The importance of proton therapy is being confirmed through international recommendations for the treatment and by the growing number of centres and diagnoses treatable.
In 2015 an additional 12 proton therapy centres were put into operation, most notably at the renowned Mayo Clinic in the USA, the undisputed leader in oncology. They have launched 2 proton centres, with a total of 8 rooms, using pencil beam scanning. This is the latest in technology in proton therapy, also used at the Prague Proton Therapy Center.
Another institution to begin using proton radiotherapy is St. Jude Children’s Research Hospital in Memphis, USA, which is the absolute leader in the treatment of paediatric malignancies. The senior radiation oncologist, Thomas Merchant, has said proton radiotherapy is “the next logical step for the hospital necessary to remain the world leader in the research and treatment of brain tumours.” In addition to brain tumours the hospital will treat Hodgkin’s lymphoma and other solid tumours such as Ewing sarcoma, neuroblastoma and retinoblastoma.
The remaining centres have been opened in Japan, Germany, Italy, Sweden and further clinics in the USA. For these countries the newly opened centres are in addition to treatment centres already running, and Japan now has 14 centres in operation.
The number of diagnoses that proton therapy is recommended for is increasing. Proton therapy has been included in internationally recognised guidelines published by the American Society for Radiation Oncology (ASTRO) in its Proton Beam Therapy Model Policy. It divides diagnoses into two groups, the first where proton therapy is considered necessary for medical reasons, which includes eye tumours, skull base tumours, primary or metastatic tumours of the spine, primary hepatocellular carcinoma, malignant or benign tumours in children and tumours in patients with certain genetic syndromes. The second group includes cancer of the head and neck, thorax, abdomen and pelvis, where ASTRO recommended the strategy “Coverage with Evidence Development (CED)”, i.e. reimbursement from health insurance companies under certain conditions. Proton radiotherapy has also newly emerged in the guidelines for the treatment of non-small cell lung cancer as one of the options to safely deliver a curative dose.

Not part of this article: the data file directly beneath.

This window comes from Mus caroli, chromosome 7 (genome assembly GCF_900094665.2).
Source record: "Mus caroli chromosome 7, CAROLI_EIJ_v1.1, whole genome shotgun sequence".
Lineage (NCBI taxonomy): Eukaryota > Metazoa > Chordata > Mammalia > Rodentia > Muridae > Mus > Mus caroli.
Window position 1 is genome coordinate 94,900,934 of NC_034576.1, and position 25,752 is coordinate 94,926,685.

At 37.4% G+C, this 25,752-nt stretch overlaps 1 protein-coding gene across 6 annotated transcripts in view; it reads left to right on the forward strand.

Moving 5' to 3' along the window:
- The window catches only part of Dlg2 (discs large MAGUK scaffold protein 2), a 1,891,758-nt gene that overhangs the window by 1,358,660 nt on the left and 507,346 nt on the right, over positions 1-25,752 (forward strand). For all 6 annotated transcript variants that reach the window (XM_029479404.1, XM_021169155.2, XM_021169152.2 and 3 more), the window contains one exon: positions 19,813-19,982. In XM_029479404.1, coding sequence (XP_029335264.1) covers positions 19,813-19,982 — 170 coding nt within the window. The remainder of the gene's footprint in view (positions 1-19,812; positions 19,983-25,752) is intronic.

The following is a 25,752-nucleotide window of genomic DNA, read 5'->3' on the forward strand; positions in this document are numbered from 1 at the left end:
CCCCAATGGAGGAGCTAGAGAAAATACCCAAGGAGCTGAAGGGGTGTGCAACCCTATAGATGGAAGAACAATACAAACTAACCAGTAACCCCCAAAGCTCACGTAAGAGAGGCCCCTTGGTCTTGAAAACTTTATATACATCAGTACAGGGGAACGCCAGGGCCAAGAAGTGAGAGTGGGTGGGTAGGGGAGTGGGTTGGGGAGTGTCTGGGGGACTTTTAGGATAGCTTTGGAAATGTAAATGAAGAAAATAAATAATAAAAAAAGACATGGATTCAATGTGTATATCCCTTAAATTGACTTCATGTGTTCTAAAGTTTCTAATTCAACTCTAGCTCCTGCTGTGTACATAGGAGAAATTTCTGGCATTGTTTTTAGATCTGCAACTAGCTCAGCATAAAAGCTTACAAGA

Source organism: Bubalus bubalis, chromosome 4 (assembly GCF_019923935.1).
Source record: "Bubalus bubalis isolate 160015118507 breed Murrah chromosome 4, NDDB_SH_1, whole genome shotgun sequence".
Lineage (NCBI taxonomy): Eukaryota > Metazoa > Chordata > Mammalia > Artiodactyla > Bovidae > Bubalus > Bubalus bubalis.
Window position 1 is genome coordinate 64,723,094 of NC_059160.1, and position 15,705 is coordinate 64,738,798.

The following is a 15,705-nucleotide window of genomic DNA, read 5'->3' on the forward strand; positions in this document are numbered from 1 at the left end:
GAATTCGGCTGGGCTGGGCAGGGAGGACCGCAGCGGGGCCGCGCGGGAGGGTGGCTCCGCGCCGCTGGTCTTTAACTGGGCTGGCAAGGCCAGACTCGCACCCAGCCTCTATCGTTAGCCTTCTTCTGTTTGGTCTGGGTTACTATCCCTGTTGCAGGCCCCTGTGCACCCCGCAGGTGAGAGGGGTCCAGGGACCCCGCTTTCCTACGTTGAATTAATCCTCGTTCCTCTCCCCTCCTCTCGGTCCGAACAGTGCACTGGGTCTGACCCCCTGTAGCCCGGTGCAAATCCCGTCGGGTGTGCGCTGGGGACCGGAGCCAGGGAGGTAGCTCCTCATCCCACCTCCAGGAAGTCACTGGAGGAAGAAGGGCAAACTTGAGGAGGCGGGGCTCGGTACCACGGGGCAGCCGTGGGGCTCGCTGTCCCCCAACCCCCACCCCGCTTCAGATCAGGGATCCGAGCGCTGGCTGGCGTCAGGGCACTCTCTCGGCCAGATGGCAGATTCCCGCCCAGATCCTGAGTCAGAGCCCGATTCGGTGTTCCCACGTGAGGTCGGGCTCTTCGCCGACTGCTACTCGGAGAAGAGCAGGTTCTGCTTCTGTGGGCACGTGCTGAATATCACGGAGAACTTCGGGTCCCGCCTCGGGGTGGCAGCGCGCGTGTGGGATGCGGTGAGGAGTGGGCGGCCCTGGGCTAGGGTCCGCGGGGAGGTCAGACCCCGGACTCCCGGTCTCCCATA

The Prague Proton Therapy Center is confident that the acknowledgment of the benefit of proton therapy will continue to increase rapidly, and that we will see increasingly strong recommendations for proton therapy in further diagnoses.